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BVIEC fires back: BVI Cable TV misleading, unsafely connected to poles without permission

File photo of linesmen working to restore power on Tortola after the September 2017 hurricanes.

The BVI Electricity Corporation (BVIEC) has refuted accusations by BVI Cable TV that claimed the electricity company was using discriminatory industry practices against the cable company.

In a media statement this week, BVI Cable TV had said the BVIEC was charging to use their utility poles and was doing so at rates “far exceeding what another local telecommunications provider is being charged”.

The BVIEC has fired back with a media statement of its own and described BVI Cable TV’s claim as misleading. The BVIEC said they actually offered BVI Cable TV the same commercial terms as the other telecoms company, FLOW.

“This new arrangement was accepted by FLOW — which was the entity with the second-largest share of the pole infrastructure before the hurricanes … They executed an agreement for attachment to BVIEC’s poles in July 2018,” the BVIEC said in their media statement on Thursday, August 15.

BVIEC also said they were forced to take the matter to the court because “it became apparent that BVI Cable TV was not negotiating in good faith”.

The utility company also said BVI Cable TV had accessed the BVIEC’s poles without its permission.

“Further and more importantly, some of their (BVI Cable TV) reckless attachments were creating safety risks to both the public and BVIEC’s personnel. The Board of Directors of BVIEC, [therefore], issued instructions for legal action to be taken against BVI Cable TV,” BVIEC explained.

The BVIEC said they owned 55 percent of the territory’s pole infrastructure, FLOW had 35 percent, BVI Cable TV owned the next 10 percent, and all three companies shared each other’s poles at no cost long before the September 2017 disasters.

In explaining why they decided to start charging to share their utility poles, the BVIEC said: “Following the hurricanes, the entire pole infrastructure comprising of several thousands of poles within the territory was reinstated at the sole cost of BVIEC. Further, during BVIEC’s restoration of the national electricity infrastructure, it was determined that in some instances BVIEC’s pole infrastructure became compromised due to the lack of adherence to industry standards by BVI Cable TV and others due to how they attached their equipment to BVIEC’s poles.

Currently, the court has issued an injunction, barring BVI Cable TV from placing any attachments on BVIEC’s poles.

BVI Cable TV has said it is open to filing a lawsuit and/or seek intervention from government or the Telecommunications Regulatory Commission.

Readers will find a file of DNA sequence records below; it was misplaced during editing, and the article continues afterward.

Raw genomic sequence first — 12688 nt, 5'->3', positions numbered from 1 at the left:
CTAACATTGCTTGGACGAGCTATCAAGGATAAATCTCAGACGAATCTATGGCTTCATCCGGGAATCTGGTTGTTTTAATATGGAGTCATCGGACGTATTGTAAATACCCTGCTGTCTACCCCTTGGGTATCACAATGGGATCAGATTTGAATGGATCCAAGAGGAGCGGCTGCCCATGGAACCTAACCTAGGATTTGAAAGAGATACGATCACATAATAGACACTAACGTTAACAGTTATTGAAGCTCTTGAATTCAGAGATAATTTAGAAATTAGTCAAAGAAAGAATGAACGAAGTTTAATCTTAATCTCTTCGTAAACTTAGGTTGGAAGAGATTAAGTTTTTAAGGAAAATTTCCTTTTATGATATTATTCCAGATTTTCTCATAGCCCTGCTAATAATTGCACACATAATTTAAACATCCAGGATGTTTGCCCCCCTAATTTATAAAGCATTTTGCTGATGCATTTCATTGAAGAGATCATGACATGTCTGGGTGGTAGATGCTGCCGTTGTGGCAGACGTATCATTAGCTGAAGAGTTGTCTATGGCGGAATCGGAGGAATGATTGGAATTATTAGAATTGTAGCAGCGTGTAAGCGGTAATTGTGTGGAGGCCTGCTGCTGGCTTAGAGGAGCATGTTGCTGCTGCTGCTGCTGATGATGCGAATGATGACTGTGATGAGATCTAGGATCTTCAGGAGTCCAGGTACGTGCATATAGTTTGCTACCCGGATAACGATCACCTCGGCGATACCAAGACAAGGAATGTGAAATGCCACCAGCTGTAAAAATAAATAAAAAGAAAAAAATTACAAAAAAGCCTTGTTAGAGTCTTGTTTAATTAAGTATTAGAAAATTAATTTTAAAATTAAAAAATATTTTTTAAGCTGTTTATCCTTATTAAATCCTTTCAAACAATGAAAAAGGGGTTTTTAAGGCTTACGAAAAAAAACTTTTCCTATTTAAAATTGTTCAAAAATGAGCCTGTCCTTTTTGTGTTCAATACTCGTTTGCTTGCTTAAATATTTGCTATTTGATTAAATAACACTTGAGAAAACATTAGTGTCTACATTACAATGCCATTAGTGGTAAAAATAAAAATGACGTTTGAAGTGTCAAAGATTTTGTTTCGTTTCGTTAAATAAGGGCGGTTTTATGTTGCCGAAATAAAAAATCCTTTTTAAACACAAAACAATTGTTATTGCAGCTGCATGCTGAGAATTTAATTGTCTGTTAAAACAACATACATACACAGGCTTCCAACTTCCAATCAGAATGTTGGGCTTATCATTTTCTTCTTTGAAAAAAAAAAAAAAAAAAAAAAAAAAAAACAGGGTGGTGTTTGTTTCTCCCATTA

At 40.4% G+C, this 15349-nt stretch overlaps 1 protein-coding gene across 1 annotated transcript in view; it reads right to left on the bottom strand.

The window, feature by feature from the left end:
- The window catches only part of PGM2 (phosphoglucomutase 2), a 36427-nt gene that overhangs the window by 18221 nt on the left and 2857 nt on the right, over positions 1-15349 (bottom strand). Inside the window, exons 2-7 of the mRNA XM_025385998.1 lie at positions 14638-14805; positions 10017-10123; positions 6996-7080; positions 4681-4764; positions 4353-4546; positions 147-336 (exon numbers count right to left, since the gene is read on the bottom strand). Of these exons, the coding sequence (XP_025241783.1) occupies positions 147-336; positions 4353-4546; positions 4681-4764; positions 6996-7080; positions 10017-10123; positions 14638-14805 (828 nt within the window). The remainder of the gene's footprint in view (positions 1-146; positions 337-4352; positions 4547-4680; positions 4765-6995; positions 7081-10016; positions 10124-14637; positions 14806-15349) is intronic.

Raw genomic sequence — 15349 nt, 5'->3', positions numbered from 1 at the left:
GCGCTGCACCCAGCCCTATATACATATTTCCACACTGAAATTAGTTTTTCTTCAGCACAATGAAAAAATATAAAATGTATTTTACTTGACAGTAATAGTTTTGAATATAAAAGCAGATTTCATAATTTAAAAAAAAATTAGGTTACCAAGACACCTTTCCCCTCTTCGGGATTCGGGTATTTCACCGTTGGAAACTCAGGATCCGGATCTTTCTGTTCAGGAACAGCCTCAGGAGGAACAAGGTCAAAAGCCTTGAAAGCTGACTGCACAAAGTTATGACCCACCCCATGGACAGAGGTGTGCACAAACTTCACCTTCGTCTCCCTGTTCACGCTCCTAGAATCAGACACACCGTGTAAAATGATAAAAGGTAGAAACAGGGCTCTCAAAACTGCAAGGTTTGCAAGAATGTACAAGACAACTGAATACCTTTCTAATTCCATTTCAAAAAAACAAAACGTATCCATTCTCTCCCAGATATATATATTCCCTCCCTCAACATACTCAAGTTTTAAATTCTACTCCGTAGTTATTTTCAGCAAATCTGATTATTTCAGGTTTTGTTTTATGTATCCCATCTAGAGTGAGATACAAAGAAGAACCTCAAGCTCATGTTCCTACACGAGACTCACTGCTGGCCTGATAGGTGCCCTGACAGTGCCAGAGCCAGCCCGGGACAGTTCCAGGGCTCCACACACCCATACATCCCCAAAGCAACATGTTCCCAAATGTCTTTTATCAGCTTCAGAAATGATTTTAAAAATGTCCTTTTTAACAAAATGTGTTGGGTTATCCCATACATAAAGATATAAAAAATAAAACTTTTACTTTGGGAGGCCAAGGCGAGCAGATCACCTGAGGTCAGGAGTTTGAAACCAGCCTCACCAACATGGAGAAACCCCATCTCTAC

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5 Comments

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  1. Resident says:

    Whatever allyo have to do get it done soon cause we need back cable tv!!!!!

    Like 1
    Dislike 14
    • No, No! says:

      No we don’t need BVI Cable TV back. You are doing just fine. You did without it for two years and you are still here. Please put the money that you would have paid them into an account and take up a book and read. It is ok, really. Trust me. You are ok.

      Like 35
      Dislike 1
  2. Future of Cable TV says:

    Is this a viable business model given competition from internet, satellite, FlowTV? “The European Broadcasting Union concluded that with a move from network-centric to consumer-centric thinking, creation of relevant local content, co-investment and working together to leverage existing infrastructure, the future of Cable TV is promising.” I doubt BVI Cable TV has the resources to invest in these changes.

  3. Why? says:

    With Amazon fire stick and a multitude of other internet based TV surely cable TV is now redundant. I have better TV now than before Irma and am not paying anything like what I was to Cable TV. Cannot imagine there will be much of an uptake for it. Have they done a business plan?

  4. hmm says:

    There was a time Cable & Wireless wanted to buy Cable TV and obviously it didn’t work so after a couple years they finally getting their own thing going. Could it be they under the table not wanting the local company to bring it back like how they brought back the mobile.

    Just playing devils advocate.

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